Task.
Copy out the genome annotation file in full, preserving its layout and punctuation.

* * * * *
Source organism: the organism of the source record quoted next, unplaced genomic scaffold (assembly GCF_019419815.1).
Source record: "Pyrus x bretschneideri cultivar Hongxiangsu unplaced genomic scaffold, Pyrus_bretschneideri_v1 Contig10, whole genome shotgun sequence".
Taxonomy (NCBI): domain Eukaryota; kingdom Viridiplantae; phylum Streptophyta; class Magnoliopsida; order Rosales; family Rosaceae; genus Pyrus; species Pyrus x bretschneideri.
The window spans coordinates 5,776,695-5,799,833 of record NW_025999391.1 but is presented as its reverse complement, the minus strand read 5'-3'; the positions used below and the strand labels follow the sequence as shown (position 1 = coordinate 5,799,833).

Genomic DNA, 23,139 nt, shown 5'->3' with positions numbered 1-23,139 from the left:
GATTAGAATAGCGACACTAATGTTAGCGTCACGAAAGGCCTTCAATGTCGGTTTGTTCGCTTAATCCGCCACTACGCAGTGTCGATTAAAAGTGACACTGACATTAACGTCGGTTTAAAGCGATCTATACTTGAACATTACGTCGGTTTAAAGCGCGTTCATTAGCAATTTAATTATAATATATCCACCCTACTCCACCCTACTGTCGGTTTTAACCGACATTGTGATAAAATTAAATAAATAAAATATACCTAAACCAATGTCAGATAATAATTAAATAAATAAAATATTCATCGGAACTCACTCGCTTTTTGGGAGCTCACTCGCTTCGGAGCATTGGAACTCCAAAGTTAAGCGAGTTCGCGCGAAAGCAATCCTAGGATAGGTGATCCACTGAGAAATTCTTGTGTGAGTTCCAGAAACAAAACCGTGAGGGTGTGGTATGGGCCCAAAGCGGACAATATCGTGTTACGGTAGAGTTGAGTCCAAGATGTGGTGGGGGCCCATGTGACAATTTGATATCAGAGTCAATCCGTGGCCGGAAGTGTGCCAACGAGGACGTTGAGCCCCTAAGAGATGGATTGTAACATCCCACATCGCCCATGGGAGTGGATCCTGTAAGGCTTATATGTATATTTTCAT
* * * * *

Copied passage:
Source organism: the organism of the source record quoted next, unplaced genomic scaffold (assembly GCF_019419815.1).
Source record: "Pyrus x bretschneideri cultivar Hongxiangsu unplaced genomic scaffold, Pyrus_bretschneideri_v1 Contig10, whole genome shotgun sequence".
Taxonomy (NCBI): domain Eukaryota; kingdom Viridiplantae; phylum Streptophyta; class Magnoliopsida; order Rosales; family Rosaceae; genus Pyrus; species Pyrus x bretschneideri.
The window spans coordinates 5,776,695-5,799,833 of record NW_025999391.1 but is presented as its reverse complement, the minus strand read 5'-3'; the positions used below and the strand labels follow the sequence as shown (position 1 = coordinate 5,799,833).

Genomic DNA, 23,139 nt, shown 5'->3' with positions numbered 1-23,139 from the left:
GATTAGAATAGCGACACTAATGTTAGCGTCACGAAAGGCCTTCAATGTCGGTTTGTTCGCTTAATCCGCCACTACGCAGTGTCGATTAAAAGTGACACTGACATTAACGTCGGTTTAAAGCGATCTATACTTGAACATTACGTCGGTTTAAAGCGCGTTCATTAGCAATTTAATTATAATATATCCACCCTACTCCACCCTACTGTCGGTTTTAACCGACATTGTGATAAAATTAAATAAATAAAATATACCTAAACCAATGTCAGATAATAATTAAATAAATAAAATATTCATCGGAACTCACTCGCTTTTTGGGAGCTCACTCGCTTCGGAGCATTGGAACTCCAAAGTTAAGCGAGTTCGCGCGAAAGCAATCCTAGGATAGGTGATCCACTGAGAAATTCTTGTGTGAGTTCCAGAAACAAAACCGTGAGGGTGTGGTATGGGCCCAAAGCGGACAATATCGTGTTACGGTAGAGTTGAGTCCAAGATGTGGTGGGGGCCCATGTGACAATTTGATATCAGAGTCAATCCGTGGCCGGAAGTGTGCCAACGAGGACGTTGAGCCCCTAAGAGATGGATTGTAACATCCCACATCGCCCATGGGAGTGGATCCTGTAAGGCTTATATGTATATTTTCAT